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Children & Families

Press Release

Nearly 7 Million Californians to Receive Access to Paid Sick Days

Today, California Governor Jerry Brown signed into law the Healthy Workplaces, Healthy Families Act of 2014 (AB 1522), making California the second state in the country to provide paid sick days to its residents. The new law – authored by Assemblymember Lorena Gonzalez (D-San Diego) – will provide up to three paid sick days a year to approximately 6.5 million working Californians.

The Children & Families Program at Next Generation promotes public, private, and personal actions to improve the prospects of America’s next generation. Our current work is focused in two areas:

  • Too Small to Fail

    Next Generation has joined forces with former Secretary of State Hillary Rodham Clinton and the Bill, Hillary & Chelsea Clinton Foundation to launch Too Small to Fail, a new initiative to improve the health and well-being of children ages zero to five.

    Too Small to Fail aims to help parents and businesses take meaningful actions to improve the health and well-being of children ages zero to five, so that more of America’s children are prepared to succeed in the 21st century.

    We are working to promote new research on the science of children’s brain development, early learning and early health, and we will help parents, businesses and communities identify specific actions, consistent with the new research, that they can take to improve the lives of young children. As we do this work and secure commitments to action, we will use social media, other technology-driven tools and innovative approaches to inform and empower parents and business leaders to track their progress and measure their success.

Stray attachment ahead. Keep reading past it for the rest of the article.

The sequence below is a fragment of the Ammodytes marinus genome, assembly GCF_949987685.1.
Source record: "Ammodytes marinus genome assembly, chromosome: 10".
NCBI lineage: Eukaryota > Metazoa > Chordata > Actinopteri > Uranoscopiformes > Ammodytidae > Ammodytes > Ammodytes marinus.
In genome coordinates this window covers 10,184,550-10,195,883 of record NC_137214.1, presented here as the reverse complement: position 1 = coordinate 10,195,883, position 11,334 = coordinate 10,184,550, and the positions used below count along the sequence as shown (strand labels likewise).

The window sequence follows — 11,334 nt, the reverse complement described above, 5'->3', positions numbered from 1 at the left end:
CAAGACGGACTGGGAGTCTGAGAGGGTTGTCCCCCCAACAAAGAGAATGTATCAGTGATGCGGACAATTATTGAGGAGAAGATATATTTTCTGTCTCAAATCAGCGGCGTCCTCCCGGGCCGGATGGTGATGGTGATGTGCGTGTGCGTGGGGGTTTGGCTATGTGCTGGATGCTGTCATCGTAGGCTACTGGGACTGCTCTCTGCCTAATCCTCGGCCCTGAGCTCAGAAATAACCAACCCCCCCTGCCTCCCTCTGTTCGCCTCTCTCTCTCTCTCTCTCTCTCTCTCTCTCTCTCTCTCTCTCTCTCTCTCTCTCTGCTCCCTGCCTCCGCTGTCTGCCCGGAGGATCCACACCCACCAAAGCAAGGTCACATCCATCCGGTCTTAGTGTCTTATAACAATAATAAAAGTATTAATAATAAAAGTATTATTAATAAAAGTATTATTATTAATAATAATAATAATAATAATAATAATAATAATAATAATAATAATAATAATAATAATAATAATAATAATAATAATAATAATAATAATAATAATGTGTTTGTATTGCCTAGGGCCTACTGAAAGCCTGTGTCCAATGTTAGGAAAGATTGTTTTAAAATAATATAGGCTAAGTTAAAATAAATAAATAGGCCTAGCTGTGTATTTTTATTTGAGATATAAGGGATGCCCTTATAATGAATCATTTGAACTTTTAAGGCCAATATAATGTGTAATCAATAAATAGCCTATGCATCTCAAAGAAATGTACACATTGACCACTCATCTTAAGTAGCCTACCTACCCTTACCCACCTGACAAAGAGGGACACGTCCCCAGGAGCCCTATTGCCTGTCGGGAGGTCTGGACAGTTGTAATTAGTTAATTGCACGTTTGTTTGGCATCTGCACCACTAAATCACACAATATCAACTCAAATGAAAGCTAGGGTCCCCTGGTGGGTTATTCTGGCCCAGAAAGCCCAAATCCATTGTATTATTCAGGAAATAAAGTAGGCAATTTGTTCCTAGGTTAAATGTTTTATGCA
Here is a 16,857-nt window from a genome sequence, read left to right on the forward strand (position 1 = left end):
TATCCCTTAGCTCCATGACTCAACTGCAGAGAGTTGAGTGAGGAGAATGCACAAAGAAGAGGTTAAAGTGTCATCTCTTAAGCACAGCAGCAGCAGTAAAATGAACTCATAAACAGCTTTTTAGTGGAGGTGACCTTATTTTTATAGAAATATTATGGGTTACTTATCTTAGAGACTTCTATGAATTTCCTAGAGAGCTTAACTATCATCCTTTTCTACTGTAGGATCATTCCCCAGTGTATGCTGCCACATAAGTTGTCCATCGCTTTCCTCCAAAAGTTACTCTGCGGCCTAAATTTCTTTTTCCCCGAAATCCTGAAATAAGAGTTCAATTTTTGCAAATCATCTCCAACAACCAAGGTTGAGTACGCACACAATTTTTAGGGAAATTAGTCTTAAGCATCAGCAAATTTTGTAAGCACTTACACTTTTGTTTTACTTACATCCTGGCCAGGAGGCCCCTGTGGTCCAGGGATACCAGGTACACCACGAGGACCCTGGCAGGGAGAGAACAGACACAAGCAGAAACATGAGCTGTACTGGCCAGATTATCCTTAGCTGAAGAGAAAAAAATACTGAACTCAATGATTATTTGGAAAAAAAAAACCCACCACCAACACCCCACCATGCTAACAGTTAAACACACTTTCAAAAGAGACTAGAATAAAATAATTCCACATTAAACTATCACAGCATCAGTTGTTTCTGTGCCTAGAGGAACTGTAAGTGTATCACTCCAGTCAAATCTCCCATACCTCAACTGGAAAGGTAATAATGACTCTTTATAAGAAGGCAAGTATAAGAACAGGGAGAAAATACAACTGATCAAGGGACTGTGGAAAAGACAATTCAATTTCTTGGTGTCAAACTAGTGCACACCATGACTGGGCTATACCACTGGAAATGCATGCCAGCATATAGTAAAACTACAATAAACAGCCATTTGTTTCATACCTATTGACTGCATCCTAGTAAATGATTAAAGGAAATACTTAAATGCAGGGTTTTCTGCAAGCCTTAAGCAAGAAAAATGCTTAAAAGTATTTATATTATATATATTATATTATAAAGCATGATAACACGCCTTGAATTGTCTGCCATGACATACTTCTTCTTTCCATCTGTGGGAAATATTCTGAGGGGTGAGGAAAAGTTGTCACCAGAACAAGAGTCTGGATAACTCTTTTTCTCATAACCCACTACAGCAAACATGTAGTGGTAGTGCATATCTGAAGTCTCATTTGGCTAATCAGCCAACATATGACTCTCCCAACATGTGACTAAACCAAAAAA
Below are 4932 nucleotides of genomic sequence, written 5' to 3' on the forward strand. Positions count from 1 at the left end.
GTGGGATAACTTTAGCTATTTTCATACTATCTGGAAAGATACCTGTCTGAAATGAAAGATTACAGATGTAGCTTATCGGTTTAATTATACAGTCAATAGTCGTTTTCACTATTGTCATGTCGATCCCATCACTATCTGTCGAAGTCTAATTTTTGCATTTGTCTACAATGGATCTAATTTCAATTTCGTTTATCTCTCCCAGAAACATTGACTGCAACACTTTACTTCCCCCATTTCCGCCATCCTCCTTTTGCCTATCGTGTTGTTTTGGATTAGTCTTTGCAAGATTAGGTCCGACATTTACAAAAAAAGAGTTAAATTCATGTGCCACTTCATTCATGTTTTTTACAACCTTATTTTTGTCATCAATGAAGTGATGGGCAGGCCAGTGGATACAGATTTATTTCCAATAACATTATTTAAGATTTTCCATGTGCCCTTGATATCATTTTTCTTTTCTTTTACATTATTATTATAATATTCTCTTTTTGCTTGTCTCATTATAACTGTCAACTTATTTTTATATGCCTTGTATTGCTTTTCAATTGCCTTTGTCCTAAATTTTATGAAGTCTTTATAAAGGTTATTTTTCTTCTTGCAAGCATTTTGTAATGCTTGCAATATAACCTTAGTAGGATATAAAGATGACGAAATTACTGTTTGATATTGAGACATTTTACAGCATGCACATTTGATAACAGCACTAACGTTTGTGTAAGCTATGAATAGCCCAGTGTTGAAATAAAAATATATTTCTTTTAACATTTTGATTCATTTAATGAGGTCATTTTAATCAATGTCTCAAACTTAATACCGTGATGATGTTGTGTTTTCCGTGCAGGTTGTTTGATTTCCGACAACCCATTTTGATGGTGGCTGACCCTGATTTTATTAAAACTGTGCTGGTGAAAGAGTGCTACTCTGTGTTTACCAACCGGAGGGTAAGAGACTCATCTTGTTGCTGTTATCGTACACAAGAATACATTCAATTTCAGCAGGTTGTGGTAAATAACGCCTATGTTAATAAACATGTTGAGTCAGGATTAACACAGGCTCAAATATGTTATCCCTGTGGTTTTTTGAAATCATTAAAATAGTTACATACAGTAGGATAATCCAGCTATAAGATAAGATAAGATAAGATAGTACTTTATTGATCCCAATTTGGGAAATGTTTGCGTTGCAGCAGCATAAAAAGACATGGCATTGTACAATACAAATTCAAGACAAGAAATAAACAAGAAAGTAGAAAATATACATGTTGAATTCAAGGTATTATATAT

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  • California Leading

    California – with all of its diversity, particularly among our children – offers the richness and challenges that the rest of America will soon experience.  Our work in California is focused in three areas:

    Understanding and Alleviating the Impacts of Childhood Poverty

    California will face serious economic challenges and struggle to maintain its prosperity as a state if it fails to address mushrooming childhood poverty. Next Generation will build on our inaugural report – Prosperity Threatened: Perspectives of Childhood Poverty in California – to continue to analyze and frame the challenges presented by childhood poverty in California, and offer solutions for addressing its rise and mitigating its impact through smart investments, including investing in early childhood education.  Next Generation will have a particular focus on childhood poverty among California’s fastest-growing demographic segment – Hispanics – with nearly one in three Hispanic children in California living at or below the poverty line.

    Healthy Families, Healthy Children

    Federal health care reform under the Affordable Care Act represents both an opportunity and a challenge for policy-makers and the public.  California is making huge changes to the scope, size, and nature of its health care system; the outcome in the Golden State will have national implications.

    Supporting Working Families 

    At the heart of improving outcomes for children is ensuring that their parents have good jobs and the ability to take time to care for them when they are most in need—when they are first born and when they are ill.  Next Generation will frame the importance of labor protections and supports for working parents and will promote solutions that work for parents and their children.

Meet Ann O'Leary

Ann is an expert on America work-family policy and health law with years of White House experience.

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Ann O'Leary
Vice President & Director, Children & Families Program